Sprinkle of plain salt or celery salt
1 lemon wedge
1 lime wedge
2 fluid oz or 50ml of vodka
4 fluid oz or 100ml of tomato juice
2 teaspoons prepared horseradish
2 dashes Tabasco sauce
2 dashes of original Worcestershire sauce
1 pinch ground black pepper
1 pinch smoked paprika


Parsley sprigs
Green olives
Lime wedge
Cocktail tomato
Celery stalk


Highball Glasses
Mason Jars
Pint Glass

How to Prepare a Bloody Mary Cocktail

It’s tempting to overcomplicate a Bloody Mary cocktail when the rule is to keep it simple.  A basic but great formula is to use fresh tomato juice, vodka, 2 dashes Lea & Perrins Worcestershire sauce, a pinch of aromatic ground black pepper and a sprinkle of salt or celery salt. Stir until ice cold, strain and serve in a highball or pint glass with ice cubes.  A more complicated version coats the rim of the glass first with lemon juice which is then rolled in celery salt.  Squeeze lemon and lime wedges into a shaker before adding vodka, tomato juice, horseradish, Tabasco, Worcestershire sauce, black pepper and paprika.  Shake moderately and strain into the glass.  Garnish with a parsley sprig, two speared green olives and a cocktail tomato, a wedge of lime and, occasionally, a celery stalk.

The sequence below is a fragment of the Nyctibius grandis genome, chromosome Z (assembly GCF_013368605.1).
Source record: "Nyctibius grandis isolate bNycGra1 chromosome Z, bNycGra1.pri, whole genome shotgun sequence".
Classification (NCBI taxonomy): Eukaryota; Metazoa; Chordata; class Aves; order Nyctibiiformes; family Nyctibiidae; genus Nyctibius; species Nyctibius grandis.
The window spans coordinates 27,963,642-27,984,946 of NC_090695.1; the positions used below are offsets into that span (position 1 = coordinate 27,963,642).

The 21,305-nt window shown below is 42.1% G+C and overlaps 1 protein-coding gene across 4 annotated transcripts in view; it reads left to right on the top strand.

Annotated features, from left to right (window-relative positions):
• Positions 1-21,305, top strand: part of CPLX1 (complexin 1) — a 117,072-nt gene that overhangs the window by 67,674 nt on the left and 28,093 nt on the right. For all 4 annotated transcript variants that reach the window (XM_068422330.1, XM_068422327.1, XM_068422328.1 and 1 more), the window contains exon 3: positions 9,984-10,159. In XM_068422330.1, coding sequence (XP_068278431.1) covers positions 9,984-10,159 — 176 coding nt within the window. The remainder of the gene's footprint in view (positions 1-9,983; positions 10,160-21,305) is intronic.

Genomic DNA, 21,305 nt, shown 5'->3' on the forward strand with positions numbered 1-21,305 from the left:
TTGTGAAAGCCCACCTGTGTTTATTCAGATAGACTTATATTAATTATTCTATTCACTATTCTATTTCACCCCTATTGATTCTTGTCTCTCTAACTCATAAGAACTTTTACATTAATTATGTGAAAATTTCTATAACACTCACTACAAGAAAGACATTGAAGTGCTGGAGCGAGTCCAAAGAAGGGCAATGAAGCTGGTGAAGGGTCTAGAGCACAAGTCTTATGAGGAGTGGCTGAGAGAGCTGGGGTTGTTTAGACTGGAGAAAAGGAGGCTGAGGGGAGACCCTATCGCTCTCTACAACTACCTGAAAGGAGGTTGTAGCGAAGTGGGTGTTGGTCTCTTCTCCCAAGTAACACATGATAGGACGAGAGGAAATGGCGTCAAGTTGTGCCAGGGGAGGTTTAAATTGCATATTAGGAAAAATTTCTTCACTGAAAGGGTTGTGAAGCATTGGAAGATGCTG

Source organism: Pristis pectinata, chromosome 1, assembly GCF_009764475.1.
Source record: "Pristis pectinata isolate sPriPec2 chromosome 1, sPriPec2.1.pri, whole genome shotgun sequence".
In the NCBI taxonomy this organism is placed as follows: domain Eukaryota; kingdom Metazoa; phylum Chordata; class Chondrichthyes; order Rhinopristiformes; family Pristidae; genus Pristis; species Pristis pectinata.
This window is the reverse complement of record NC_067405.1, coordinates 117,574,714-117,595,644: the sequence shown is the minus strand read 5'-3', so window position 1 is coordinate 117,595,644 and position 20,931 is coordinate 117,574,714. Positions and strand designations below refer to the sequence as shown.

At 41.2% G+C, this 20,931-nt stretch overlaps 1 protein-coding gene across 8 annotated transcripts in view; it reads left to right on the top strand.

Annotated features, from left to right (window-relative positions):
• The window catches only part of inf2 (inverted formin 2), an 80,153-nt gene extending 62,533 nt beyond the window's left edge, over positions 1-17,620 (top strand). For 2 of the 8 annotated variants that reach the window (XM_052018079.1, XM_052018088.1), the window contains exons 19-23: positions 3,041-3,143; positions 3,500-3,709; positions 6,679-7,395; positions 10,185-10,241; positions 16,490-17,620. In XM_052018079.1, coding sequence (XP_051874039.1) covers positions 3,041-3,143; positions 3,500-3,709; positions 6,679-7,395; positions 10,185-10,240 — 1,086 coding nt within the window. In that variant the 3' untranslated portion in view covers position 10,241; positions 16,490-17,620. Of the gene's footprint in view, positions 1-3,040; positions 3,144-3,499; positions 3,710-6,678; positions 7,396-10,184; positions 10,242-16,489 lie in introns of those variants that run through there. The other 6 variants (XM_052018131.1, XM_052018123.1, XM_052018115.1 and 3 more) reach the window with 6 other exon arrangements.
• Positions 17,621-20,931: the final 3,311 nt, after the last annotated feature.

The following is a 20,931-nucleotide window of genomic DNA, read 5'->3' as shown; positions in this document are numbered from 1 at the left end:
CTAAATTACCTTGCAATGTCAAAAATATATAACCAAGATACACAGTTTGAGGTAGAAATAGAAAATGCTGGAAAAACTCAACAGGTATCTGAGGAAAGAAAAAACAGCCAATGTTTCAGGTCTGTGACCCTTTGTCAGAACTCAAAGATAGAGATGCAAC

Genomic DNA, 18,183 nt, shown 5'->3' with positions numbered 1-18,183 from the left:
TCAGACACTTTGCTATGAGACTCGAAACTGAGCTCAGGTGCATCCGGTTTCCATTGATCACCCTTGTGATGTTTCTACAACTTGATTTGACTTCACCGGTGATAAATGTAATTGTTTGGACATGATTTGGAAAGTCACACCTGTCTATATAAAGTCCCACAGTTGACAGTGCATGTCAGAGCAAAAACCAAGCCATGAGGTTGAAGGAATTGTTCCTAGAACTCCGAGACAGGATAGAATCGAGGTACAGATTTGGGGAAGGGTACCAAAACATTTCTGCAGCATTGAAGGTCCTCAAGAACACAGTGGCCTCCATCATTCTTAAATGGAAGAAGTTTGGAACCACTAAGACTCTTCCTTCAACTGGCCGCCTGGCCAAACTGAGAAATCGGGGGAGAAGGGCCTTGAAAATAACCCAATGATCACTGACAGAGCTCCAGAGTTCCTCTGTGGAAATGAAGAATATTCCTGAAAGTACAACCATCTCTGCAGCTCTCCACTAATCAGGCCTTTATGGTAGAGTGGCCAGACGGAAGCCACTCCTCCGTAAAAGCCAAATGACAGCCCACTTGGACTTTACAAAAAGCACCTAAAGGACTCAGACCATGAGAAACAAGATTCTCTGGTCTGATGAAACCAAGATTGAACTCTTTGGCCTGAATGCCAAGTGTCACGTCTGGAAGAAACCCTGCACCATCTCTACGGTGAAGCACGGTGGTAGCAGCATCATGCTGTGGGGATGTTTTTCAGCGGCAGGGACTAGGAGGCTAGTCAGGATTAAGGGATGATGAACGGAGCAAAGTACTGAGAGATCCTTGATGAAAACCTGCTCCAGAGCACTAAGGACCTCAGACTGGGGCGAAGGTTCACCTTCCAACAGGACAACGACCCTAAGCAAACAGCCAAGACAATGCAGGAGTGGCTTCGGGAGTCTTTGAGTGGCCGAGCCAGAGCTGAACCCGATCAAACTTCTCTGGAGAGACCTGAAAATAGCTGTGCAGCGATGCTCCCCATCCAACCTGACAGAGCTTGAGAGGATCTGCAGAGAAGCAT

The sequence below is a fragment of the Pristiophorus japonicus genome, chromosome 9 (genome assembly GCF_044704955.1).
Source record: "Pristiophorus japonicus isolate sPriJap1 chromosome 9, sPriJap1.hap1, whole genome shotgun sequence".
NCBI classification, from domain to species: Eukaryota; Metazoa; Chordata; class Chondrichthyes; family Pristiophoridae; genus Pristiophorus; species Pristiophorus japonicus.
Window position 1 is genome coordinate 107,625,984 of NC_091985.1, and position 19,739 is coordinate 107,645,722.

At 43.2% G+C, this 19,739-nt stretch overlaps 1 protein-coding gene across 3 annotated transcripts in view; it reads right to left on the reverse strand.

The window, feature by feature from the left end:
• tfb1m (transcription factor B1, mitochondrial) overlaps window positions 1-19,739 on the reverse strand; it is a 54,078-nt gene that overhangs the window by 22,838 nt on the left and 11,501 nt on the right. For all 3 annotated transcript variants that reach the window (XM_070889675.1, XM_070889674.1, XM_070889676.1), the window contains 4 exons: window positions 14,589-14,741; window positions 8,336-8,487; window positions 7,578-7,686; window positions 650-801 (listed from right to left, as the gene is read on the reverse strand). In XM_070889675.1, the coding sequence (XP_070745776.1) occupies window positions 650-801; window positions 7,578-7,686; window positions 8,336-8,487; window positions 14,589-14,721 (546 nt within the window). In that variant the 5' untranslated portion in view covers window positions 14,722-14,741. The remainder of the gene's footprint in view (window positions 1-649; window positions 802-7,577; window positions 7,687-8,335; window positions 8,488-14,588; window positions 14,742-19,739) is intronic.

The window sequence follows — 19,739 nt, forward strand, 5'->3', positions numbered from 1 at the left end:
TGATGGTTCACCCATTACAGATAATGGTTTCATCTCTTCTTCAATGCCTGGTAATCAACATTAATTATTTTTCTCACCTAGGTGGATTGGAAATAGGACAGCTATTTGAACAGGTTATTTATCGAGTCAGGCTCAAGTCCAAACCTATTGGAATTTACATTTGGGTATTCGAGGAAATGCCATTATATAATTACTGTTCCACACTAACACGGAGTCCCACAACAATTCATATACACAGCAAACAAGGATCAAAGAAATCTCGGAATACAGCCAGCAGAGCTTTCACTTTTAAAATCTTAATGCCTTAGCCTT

Bloody Mary Cocktail Drawing

The Bloody Mary Cocktail Story

A French bartender Fernand Petiot claimed to have invented the Bloody Mary in 1921, well before any of the later claims, according to his granddaughter. He was working at the New York Bar in Paris at the time, which later became Harry’s New York Bar, a frequent Paris hangout for Ernest Hemingway and other American expats.

The original cocktail is said to have been created on the spur of the moment, according to the bar’s own traditions, consisting only of vodka and tomato juice. This cocktail was originally referred to as a “Bucket of Blood”. Salt pepper and Worcestershire sauce were soon being added to the cocktail which was sometimes called a Red Hammer.

The drink is said to have got its name from a waitress call Mary who worked at the ‘Bucket of Blood’ bar and her drinks became known as Bloody Marys which tied in nicely with the Queen of Britain with the same name. Its reputation as a restorative beverage contributed to the popularity of the Bloody Mary as a morning and early afternoon hangover cure.


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